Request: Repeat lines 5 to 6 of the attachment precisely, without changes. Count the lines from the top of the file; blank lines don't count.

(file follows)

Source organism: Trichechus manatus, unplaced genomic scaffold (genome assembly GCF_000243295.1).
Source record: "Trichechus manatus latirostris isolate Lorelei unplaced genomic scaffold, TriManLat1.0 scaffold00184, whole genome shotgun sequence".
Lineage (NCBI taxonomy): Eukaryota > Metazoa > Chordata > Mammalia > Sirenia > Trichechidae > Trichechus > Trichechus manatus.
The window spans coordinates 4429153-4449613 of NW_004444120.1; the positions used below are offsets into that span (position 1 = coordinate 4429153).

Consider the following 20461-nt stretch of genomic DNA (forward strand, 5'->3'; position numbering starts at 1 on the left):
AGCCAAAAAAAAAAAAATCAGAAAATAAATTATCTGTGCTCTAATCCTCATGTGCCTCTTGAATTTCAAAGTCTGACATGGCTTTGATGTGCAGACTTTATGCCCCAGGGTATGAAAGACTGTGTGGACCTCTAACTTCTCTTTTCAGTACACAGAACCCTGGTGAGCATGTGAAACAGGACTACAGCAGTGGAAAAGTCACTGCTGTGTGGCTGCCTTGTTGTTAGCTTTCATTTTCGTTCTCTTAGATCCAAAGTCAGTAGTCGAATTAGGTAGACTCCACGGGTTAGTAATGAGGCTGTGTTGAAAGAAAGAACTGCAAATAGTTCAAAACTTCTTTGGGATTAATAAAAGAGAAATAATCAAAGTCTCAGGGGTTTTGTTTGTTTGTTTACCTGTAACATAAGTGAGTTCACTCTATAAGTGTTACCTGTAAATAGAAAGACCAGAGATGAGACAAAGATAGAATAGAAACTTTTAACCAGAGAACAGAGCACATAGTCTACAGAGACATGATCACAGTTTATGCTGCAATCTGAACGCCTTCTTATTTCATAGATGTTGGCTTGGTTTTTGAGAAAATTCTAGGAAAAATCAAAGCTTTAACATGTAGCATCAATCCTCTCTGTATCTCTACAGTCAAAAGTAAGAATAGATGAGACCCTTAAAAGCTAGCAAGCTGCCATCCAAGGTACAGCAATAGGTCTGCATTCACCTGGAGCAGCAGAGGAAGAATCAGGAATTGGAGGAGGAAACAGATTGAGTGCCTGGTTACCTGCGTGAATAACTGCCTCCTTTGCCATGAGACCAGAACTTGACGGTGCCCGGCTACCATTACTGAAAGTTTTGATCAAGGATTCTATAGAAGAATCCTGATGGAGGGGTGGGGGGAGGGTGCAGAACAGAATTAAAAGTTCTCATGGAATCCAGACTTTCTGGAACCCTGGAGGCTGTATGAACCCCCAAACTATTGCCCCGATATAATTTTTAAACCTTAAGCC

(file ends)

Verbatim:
Consider the following 20461-nt stretch of genomic DNA (forward strand, 5'->3'; position numbering starts at 1 on the left):
AGCCAAAAAAAAAAAAATCAGAAAATAAATTATCTGTGCTCTAATCCTCATGTGCCTCTTGAATTTCAAAGTCTGACATGGCTTTGATGTGCAGACTTTATGCCCCAGGGTATGAAAGACTGTGTGGACCTCTAACTTCTCTTTTCAGTACACAGAACCCTGGTGAGCATGTGAAACAGGACTACAGCAGTGGAAAAGTCACTGCTGTGTGGCTGCCTTGTTGTTAGCTTTCATTTTCGTTCTCTTAGATCCAAAGTCAGTAGTCGAATTAGGTAGACTCCACGGGTTAGTAATGAGGCTGTGTTGAAAGAAAGAACTGCAAATAGTTCAAAACTTCTTTGGGATTAATAAAAGAGAAATAATCAAAGTCTCAGGGGTTTTGTTTGTTTGTTTACCTGTAACATAAGTGAGTTCACTCTATAAGTGTTACCTGTAAATAGAAAGACCAGAGATGAGACAAAGATAGAATAGAAACTTTTAACCAGAGAACAGAGCACATAGTCTACAGAGACATGATCACAGTTTATGCTGCAATCTGAACGCCTTCTTATTTCATAGATGTTGGCTTGGTTTTTGAGAAAATTCTAGGAAAAATCAAAGCTTTAACATGTAGCATCAATCCTCTCTGTATCTCTACAGTCAAAAGTAAGAATAGATGAGACCCTTAAAAGCTAGCAAGCTGCCATCCAAGGTACAGCAATAGGTCTGCATTCACCTGGAGCAGCAGAGGAAGAATCAGGAATTGGAGGAGGAAACAGATTGAGTGCCTGGTTACCTGCGTGAATAACTGCCTCCTTTGCCATGAGACCAGAACTTGACGGTGCCCGGCTACCATTACTGAAAGTTTTGATCAAGGATTCTATAGAAGAATCCTGATGGAGGGGTGGGGGGAGGGTGCAGAACAGAATTAAAAGTTCTCATGGAATCCAGACTTTCTGGAACCCTGGAGGCTGTATGAACCCCCAAACTATTGCCCCGATATAATTTTTAAACCTTAAGCC